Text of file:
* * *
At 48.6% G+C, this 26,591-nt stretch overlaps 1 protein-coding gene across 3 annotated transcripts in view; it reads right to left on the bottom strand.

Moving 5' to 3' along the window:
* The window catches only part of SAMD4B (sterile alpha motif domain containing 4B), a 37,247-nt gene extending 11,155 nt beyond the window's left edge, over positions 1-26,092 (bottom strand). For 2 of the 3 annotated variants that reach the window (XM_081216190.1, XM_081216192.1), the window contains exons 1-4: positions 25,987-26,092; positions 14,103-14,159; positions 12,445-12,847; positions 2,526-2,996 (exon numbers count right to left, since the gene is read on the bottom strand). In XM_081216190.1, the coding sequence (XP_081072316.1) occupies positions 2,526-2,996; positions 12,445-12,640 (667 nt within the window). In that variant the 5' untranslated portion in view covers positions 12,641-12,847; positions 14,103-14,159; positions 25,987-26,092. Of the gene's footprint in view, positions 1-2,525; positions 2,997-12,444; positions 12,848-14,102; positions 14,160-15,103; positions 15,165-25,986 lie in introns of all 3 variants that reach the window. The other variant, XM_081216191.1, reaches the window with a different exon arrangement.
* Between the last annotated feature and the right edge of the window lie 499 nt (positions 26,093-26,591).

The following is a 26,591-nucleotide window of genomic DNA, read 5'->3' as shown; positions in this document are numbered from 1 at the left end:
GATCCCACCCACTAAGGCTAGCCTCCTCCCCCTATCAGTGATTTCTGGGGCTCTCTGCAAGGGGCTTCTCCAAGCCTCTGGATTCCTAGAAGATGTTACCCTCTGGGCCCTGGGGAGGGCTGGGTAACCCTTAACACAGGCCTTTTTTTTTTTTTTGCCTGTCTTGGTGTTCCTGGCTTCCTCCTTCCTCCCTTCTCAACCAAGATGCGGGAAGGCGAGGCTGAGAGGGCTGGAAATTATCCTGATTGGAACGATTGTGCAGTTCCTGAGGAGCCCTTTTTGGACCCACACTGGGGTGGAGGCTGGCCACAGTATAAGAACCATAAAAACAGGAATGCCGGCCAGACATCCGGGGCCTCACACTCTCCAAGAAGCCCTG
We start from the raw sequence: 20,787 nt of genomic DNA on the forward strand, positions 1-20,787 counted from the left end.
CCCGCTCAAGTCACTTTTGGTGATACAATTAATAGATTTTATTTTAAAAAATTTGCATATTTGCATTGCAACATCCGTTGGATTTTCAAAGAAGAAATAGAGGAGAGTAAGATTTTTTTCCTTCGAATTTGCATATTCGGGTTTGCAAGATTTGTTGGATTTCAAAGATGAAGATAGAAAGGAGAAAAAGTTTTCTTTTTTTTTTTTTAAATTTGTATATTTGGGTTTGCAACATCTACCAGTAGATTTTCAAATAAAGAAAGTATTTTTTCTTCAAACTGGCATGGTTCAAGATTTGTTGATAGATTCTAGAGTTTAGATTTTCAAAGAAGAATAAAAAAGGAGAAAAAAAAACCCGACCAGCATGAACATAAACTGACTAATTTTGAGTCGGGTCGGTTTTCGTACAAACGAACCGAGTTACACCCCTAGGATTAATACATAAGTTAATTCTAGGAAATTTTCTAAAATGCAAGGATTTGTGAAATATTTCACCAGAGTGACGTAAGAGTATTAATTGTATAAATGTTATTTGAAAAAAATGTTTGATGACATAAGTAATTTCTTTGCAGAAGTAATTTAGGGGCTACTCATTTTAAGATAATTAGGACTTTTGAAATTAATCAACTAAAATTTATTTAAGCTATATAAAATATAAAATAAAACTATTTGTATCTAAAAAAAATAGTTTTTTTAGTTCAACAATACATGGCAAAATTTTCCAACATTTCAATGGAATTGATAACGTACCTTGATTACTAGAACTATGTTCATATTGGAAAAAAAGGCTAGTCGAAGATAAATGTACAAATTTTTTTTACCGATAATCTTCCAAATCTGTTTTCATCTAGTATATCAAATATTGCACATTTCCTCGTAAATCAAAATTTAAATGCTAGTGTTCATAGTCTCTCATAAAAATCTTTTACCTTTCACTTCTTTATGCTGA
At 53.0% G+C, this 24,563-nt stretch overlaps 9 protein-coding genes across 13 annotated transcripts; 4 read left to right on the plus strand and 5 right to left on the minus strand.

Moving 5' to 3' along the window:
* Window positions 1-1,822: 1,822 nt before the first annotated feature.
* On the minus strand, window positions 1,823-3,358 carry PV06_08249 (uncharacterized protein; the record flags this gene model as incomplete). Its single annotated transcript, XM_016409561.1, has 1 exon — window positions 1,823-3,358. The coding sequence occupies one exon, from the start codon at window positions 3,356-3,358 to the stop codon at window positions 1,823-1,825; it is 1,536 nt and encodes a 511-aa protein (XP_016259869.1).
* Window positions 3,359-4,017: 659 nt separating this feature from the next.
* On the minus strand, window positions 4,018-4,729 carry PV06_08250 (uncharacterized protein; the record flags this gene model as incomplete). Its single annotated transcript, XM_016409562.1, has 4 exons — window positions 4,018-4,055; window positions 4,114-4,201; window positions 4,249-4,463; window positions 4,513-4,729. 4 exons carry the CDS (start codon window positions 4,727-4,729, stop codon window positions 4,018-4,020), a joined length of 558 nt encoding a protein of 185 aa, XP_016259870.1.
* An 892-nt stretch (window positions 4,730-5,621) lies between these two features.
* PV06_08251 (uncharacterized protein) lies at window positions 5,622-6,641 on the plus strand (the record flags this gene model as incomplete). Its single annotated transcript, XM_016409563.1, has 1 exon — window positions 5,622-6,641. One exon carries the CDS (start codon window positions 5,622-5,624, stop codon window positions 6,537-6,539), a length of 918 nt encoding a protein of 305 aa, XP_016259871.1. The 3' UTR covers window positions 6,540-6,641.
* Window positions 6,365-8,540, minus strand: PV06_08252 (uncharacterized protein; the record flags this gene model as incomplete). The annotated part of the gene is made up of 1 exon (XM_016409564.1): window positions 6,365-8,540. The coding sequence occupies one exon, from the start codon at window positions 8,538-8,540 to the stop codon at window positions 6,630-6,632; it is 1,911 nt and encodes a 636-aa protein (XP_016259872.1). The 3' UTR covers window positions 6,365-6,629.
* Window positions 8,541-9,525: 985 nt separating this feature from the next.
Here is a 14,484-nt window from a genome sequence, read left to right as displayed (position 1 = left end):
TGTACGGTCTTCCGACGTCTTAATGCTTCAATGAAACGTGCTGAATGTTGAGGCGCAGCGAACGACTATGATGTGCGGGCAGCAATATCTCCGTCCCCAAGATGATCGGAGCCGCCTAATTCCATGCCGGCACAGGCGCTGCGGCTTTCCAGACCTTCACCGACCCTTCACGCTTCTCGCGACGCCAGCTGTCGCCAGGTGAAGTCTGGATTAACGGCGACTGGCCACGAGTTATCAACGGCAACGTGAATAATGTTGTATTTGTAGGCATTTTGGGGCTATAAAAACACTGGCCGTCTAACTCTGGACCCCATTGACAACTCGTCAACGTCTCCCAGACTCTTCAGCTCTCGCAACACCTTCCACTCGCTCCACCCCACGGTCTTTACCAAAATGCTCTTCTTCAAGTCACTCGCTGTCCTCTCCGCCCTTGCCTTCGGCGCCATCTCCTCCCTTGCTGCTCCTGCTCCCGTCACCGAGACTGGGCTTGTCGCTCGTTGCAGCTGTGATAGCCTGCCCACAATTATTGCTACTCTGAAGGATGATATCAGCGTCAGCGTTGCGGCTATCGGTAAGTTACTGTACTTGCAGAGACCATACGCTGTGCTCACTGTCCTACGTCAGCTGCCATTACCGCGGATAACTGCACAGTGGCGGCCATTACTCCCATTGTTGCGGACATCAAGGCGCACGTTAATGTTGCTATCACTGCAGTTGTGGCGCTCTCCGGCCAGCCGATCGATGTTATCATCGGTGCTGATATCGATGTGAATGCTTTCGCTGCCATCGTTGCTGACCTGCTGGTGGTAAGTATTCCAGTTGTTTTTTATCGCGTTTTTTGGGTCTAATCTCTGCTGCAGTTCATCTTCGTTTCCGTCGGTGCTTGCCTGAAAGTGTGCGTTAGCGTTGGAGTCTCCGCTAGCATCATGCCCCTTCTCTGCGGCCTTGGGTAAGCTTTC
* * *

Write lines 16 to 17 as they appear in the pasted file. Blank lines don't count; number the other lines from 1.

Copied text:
* PV06_08251 (uncharacterized protein) lies at window positions 5,622-6,641 on the plus strand (the record flags this gene model as incomplete). Its single annotated transcript, XM_016409563.1, has 1 exon — window positions 5,622-6,641. One exon carries the CDS (start codon window positions 5,622-5,624, stop codon window positions 6,537-6,539), a length of 918 nt encoding a protein of 305 aa, XP_016259871.1. The 3' UTR covers window positions 6,540-6,641.
* Window positions 6,365-8,540, minus strand: PV06_08252 (uncharacterized protein; the record flags this gene model as incomplete). The annotated part of the gene is made up of 1 exon (XM_016409564.1): window positions 6,365-8,540. The coding sequence occupies one exon, from the start codon at window positions 8,538-8,540 to the stop codon at window positions 6,630-6,632; it is 1,911 nt and encodes a 636-aa protein (XP_016259872.1). The 3' UTR covers window positions 6,365-6,629.